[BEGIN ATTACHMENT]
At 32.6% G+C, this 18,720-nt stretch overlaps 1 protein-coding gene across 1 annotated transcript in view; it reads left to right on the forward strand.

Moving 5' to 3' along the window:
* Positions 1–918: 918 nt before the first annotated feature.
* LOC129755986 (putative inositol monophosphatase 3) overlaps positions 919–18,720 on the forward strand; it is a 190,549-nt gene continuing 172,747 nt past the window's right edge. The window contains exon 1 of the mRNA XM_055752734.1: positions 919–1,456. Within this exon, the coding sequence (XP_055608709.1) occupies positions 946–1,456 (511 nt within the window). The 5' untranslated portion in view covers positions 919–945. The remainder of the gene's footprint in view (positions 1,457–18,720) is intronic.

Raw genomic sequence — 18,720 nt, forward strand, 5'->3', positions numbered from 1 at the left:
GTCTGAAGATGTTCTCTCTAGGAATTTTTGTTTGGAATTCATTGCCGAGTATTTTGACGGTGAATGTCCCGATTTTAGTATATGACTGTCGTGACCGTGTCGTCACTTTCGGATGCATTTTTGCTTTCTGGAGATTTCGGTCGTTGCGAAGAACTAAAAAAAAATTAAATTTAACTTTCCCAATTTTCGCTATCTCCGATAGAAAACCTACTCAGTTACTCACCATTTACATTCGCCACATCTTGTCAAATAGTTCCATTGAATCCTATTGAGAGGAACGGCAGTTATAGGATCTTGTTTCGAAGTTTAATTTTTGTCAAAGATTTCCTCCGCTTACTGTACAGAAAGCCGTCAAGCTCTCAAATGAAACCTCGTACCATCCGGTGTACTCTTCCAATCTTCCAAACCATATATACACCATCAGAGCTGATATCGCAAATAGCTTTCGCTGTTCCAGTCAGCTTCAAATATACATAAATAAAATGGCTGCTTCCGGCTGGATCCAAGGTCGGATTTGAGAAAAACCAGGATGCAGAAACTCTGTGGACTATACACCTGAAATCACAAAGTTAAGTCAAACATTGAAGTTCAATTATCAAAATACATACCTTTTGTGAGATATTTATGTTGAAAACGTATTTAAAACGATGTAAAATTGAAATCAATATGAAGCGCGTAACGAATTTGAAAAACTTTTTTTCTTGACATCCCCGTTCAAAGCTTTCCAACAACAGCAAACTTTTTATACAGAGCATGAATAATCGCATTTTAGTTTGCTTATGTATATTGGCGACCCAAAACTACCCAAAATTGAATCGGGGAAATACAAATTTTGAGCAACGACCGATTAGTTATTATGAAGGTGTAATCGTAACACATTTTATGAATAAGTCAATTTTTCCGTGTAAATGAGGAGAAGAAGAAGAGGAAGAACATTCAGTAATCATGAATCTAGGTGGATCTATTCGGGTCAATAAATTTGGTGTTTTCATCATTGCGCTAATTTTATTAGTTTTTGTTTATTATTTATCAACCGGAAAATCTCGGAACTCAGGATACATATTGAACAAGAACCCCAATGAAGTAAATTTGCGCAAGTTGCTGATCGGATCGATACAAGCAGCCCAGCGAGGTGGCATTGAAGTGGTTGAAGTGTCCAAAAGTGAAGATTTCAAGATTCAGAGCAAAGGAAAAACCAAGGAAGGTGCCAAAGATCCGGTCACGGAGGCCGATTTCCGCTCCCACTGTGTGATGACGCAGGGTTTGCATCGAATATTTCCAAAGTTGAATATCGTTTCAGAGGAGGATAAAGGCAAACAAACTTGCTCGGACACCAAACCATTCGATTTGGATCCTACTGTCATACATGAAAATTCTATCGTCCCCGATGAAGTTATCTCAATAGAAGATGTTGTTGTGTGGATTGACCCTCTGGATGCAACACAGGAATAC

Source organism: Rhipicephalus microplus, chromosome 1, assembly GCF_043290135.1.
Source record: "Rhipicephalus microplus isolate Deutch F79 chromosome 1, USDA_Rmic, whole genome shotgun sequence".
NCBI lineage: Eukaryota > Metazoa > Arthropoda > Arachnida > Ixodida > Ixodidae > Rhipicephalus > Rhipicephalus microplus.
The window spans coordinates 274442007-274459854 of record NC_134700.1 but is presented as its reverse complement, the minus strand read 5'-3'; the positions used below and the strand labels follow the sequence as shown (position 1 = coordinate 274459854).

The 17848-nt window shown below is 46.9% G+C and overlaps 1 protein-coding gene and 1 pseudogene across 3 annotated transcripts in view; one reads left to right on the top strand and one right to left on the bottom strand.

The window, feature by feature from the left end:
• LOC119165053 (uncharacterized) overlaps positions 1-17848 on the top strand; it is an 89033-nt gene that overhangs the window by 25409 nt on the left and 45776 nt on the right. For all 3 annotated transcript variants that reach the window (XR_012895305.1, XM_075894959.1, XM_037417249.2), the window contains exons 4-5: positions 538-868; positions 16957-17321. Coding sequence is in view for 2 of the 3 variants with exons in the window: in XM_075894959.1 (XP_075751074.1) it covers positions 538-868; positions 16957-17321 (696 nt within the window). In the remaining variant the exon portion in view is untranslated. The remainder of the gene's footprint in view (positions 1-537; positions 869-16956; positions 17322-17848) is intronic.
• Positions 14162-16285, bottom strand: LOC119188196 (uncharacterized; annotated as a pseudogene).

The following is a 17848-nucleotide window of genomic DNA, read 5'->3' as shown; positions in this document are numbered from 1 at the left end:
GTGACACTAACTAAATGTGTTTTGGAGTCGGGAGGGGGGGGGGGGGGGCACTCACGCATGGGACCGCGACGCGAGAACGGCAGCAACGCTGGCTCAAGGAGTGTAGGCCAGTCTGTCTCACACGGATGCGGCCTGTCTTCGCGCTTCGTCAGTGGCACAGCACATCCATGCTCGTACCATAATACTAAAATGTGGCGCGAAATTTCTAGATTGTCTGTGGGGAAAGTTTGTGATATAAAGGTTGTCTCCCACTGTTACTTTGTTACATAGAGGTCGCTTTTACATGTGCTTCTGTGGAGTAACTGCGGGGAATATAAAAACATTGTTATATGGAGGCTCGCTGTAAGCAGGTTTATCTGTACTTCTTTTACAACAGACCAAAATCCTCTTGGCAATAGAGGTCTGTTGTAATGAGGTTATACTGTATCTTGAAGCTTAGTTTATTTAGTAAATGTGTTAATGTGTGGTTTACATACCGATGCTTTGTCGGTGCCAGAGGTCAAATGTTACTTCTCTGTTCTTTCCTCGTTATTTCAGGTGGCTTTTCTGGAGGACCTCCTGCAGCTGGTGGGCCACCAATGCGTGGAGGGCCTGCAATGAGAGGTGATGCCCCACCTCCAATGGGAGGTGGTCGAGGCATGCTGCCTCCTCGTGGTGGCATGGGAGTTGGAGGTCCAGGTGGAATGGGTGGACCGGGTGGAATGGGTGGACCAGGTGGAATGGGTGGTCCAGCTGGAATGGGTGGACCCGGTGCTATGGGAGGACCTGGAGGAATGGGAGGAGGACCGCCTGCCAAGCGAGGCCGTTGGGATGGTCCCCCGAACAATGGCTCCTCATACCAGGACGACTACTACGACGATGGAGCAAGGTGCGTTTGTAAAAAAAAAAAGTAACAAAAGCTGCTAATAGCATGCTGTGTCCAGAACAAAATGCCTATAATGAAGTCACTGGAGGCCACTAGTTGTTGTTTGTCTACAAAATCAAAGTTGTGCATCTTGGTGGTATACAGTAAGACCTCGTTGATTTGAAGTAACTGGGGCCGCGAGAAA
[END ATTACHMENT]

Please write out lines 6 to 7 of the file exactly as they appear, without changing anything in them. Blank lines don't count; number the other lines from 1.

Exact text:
GTCTGAAGATGTTCTCTCTAGGAATTTTTGTTTGGAATTCATTGCCGAGTATTTTGACGGTGAATGTCCCGATTTTAGTATATGACTGTCGTGACCGTGTCGTCACTTTCGGATGCATTTTTGCTTTCTGGAGATTTCGGTCGTTGCGAAGAACTAAAAAAAAATTAAATTTAACTTTCCCAATTTTCGCTATCTCCGATAGAAAACCTACTCAGTTACTCACCATTTACATTCGCCACATCTTGTCAAATAGTTCCATTGAATCCTATTGAGAGGAACGGCAGTTATAGGATCTTGTTTCGAAGTTTAATTTTTGTCAAAGATTTCCTCCGCTTACTGTACAGAAAGCCGTCAAGCTCTCAAATGAAACCTCGTACCATCCGGTGTACTCTTCCAATCTTCCAAACCATATATACACCATCAGAGCTGATATCGCAAATAGCTTTCGCTGTTCCAGTCAGCTTCAAATATACATAAATAAAATGGCTGCTTCCGGCTGGATCCAAGGTCGGATTTGAGAAAAACCAGGATGCAGAAACTCTGTGGACTATACACCTGAAATCACAAAGTTAAGTCAAACATTGAAGTTCAATTATCAAAATACATACCTTTTGTGAGATATTTATGTTGAAAACGTATTTAAAACGATGTAAAATTGAAATCAATATGAAGCGCGTAACGAATTTGAAAAACTTTTTTTCTTGACATCCCCGTTCAAAGCTTTCCAACAACAGCAAACTTTTTATACAGAGCATGAATAATCGCATTTTAGTTTGCTTATGTATATTGGCGACCCAAAACTACCCAAAATTGAATCGGGGAAATACAAATTTTGAGCAACGACCGATTAGTTATTATGAAGGTGTAATCGTAACACATTTTATGAATAAGTCAATTTTTCCGTGTAAATGAGGAGAAGAAGAAGAGGAAGAACATTCAGTAATCATGAATCTAGGTGGATCTATTCGGGTCAATAAATTTGGTGTTTTCATCATTGCGCTAATTTTATTAGTTTTTGTTTATTATTTATCAACCGGAAAATCTCGGAACTCAGGATACATATTGAACAAGAACCCCAATGAAGTAAATTTGCGCAAGTTGCTGATCGGATCGATACAAGCAGCCCAGCGAGGTGGCATTGAAGTGGTTGAAGTGTCCAAAAGTGAAGATTTCAAGATTCAGAGCAAAGGAAAAACCAAGGAAGGTGCCAAAGATCCGGTCACGGAGGCCGATTTCCGCTCCCACTGTGTGATGACGCAGGGTTTGCATCGAATATTTCCAAAGTTGAATATCGTTTCAGAGGAGGATAAAGGCAAACAAACTTGCTCGGACACCAAACCATTCGATTTGGATCCTACTGTCATACATGAAAATTCTATCGTCCCCGATGAAGTTATCTCAATAGAAGATGTTGTTGTGTGGATTGACCCTCTGGATGCAACACAGGAATAC

Source organism: Rhipicephalus microplus, chromosome 1, assembly GCF_043290135.1.